Reaction: S-adenosyl-L-methionine + (2S)-naringenin = S-adenosyl-L-homocysteine + (2S)-sakuranetin
Glossary: (2S)-naringenin = (2S)-5,7,4′-trihydroxyflavan-4-one
(2S)-sakuranetin = (2S)-5,4′-dihydroxy-7-methoxyflavan-4-one
Other name(s): NOMT
Systematic name: S-adenosyl-L-methionine:(2S)-5,7,4′-trihydroxyflavanone 7-O-methyltransferase
Comments: The enzyme is involved in the biosynthesis of the sakuranetin, an inducible defense mechanism of the plant Oryza sativa (Asian rice) against pathogen attack.
1.  Rakwal, R., Agrawal, G.K., Yonekura, M. and Kodama, O. Naringenin 7-O-methyltransferase involved in the biosynthesis of the flavanone phytoalexin sakuranetin from rice (Oryza sativa L.). Plant Sci. 155 (2000) 213–221. [PMID: 10814825]
[EC created 2011]
Accepted name: xanthohumol 4-O-methyltransferase
Reaction: S-adenosyl-L-methionine + xanthohumol = S-adenosyl-L-homocysteine + 4-O-methylxanthohumol
Glossary: xanthohumol = 2′,4,4′-trihydroxy-6′-methoxy-3-prenylchalcone = (2E)-1-[2,4-dihydroxy-6-methoxy-3-(3-methylbut-2-en-1-yl)phenyl]-3-(4-hydroxyphenyl)prop-2-en-1-one
4-O-methylxanthohumol =2′,4′-dihydroxy-4,6′-dimethoxy-3-prenylchalcone = (2E)-1-[2,4-dihydroxy-6-methoxy-3-(3-methylbut-2-en-1-yl)phenyl]-3-(4-methoxyphenyl)prop-2-en-1-one
Other name(s): OMT2 (ambiguous); S-adenosyl-L-methionine:xanthohumol 4′-O-methyltransferase (incorrect); xanthohumol 4′-O-methyltransferase (incorrect)
Systematic name: S-adenosyl-L-methionine:xanthohumol 4-O-methyltransferase
Comments: The enzyme from hops (Humulus lupulus) has a broad substrate specificity. The best substrates in vitro are resveratrol, desmethylxanthohumol, naringenin chalcone and isoliquiritigenin.
1.  Nagel, J., Culley, L.K., Lu, Y., Liu, E., Matthews, P.D., Stevens, J.F. and Page, J.E. EST analysis of hop glandular trichomes identifies an O-methyltransferase that catalyzes the biosynthesis of xanthohumol. Plant Cell 20 (2008) 186–200. [PMID: 18223037]
[EC created 2017, modified 2018]
Accepted name: chalcone synthase
Reaction: 3 malonyl-CoA + 4-coumaroyl-CoA = 4 CoA + naringenin chalcone + 3 CO2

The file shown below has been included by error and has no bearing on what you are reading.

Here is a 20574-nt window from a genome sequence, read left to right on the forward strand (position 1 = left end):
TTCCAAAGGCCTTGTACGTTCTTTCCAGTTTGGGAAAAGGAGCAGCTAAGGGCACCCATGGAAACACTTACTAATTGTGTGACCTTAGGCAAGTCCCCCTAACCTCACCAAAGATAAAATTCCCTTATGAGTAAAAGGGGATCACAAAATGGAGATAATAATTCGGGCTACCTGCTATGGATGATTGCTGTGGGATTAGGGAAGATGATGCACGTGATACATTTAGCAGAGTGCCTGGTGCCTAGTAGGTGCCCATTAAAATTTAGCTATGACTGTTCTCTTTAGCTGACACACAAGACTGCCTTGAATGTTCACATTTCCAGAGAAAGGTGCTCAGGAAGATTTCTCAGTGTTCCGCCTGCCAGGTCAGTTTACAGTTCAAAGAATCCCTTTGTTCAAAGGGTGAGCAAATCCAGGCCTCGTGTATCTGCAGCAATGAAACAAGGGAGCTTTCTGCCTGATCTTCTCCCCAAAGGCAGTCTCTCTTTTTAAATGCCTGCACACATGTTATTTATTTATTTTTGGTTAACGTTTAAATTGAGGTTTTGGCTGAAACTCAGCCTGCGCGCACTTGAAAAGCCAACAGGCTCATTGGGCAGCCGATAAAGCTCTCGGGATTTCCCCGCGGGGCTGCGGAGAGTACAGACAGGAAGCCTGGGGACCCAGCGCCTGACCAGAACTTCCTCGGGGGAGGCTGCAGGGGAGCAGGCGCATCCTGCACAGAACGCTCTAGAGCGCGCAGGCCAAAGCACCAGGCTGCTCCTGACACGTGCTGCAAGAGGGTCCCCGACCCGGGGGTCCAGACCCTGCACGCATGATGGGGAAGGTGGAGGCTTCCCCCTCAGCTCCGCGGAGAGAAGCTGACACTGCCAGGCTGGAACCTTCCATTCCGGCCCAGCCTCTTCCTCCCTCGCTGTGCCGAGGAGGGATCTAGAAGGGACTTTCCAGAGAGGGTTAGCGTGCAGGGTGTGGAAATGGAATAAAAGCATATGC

Glossary: phloretin = 3-(4-hydroxyphenyl)-1-(2,4,6-trihydroxyphenyl)propan-1-one
Other name(s): naringenin-chalcone synthase; flavanone synthase; 6′-deoxychalcone synthase; chalcone synthetase; DOCS; CHS
Systematic name: malonyl-CoA:4-coumaroyl-CoA malonyltransferase (cyclizing)
Comments: The enzyme catalyses the first committed step in the biosynthesis of flavonoids. It can also act on dihydro-4-coumaroyl-CoA, forming phloretin.
1.  Ayabe, S.-I., Udagawa, A. and Furuya, T. NAD(P)H-dependent 6′-deoxychalcone synthase activity in Glycyrrhiza echinata cells induced by yeast extract. Arch. Biochem. Biophys. 261 (1988) 458–462. [PMID: 3355160]
2.  Heller, W. and Hahlbrock, K. Highly purified "flavanone synthase" from parsley catalyzes the formation of naringenin chalcone. Arch. Biochem. Biophys. 200 (1980) 617–619. [PMID: 7436427]
3.  Yahyaa, M., Ali, S., Davidovich-Rikanati, R., Ibdah, M., Shachtier, A., Eyal, Y., Lewinsohn, E. and Ibdah, M. Characterization of three chalcone synthase-like genes from apple (Malus x domestica Borkh.). Phytochemistry 140 (2017) 125–133. [PMID: 28482241]
[EC created 1984, modified 2018]
Accepted name: trihydroxystilbene synthase
Reaction: 3 malonyl-CoA + 4-coumaroyl-CoA = 4 CoA + trans-resveratrol + 4 CO2
Glossary: trans-resveratrol = 3,4′,5-trihydroxy-trans-stilbene
Other name(s): resveratrol synthase; stilbene synthase (ambiguous)
Systematic name: malonyl-CoA:4-coumaroyl-CoA malonyltransferase (cyclizing)
Comments: Not identical with EC naringenin-chalcone synthase or EC pinosylvin synthase.
1.  Schöppner, A. and Kindl, H. Purification and properties of a stilbene synthase from induced cell suspension cultures of peanut. J. Biol. Chem. 259 (1984) 6806–6811. [PMID: 6427224]
[EC created 1989]
Deleted entry:  6′-deoxychalcone synthase. The reaction listed is due to EC naringenin-chalcone synthase
[EC created 1990, deleted 1992]
Accepted name: pinosylvin synthase